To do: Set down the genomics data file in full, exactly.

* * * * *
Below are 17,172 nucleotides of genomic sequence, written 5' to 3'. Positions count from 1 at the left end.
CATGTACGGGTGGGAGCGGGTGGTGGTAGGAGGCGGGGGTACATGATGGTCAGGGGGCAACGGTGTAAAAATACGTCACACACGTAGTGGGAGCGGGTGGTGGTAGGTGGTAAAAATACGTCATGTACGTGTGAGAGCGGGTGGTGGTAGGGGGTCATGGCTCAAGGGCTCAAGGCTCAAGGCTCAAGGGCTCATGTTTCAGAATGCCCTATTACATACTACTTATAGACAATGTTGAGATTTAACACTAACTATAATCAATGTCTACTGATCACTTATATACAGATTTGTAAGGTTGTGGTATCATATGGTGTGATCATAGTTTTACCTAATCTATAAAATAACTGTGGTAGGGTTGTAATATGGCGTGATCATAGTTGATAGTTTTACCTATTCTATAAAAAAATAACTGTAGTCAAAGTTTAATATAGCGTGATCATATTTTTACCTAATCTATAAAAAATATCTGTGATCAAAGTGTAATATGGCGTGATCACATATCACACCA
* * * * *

Below are 17,172 nucleotides of genomic sequence, written 5' to 3'. Positions count from 1 at the left end.
CATGTACGGGTGGGAGCGGGTGGTGGTAGGAGGCGGGGGTACATGATGGTCAGGGGGCAACGGTGTAAAAATACGTCACACACGTAGTGGGAGCGGGTGGTGGTAGGTGGTAAAAATACGTCATGTACGTGTGAGAGCGGGTGGTGGTAGGGGGTCATGGCTCAAGGGCTCAAGGCTCAAGGCTCAAGGGCTCATGTTTCAGAATGCCCTATTACATACTACTTATAGACAATGTTGAGATTTAACACTAACTATAATCAATGTCTACTGATCACTTATATACAGATTTGTAAGGTTGTGGTATCATATGGTGTGATCATAGTTTTACCTAATCTATAAAATAACTGTGGTAGGGTTGTAATATGGCGTGATCATAGTTGATAGTTTTACCTATTCTATAAAAAAATAACTGTAGTCAAAGTTTAATATAGCGTGATCATATTTTTACCTAATCTATAAAAAATATCTGTGATCAAAGTGTAATATGGCGTGATCACATATCACACCA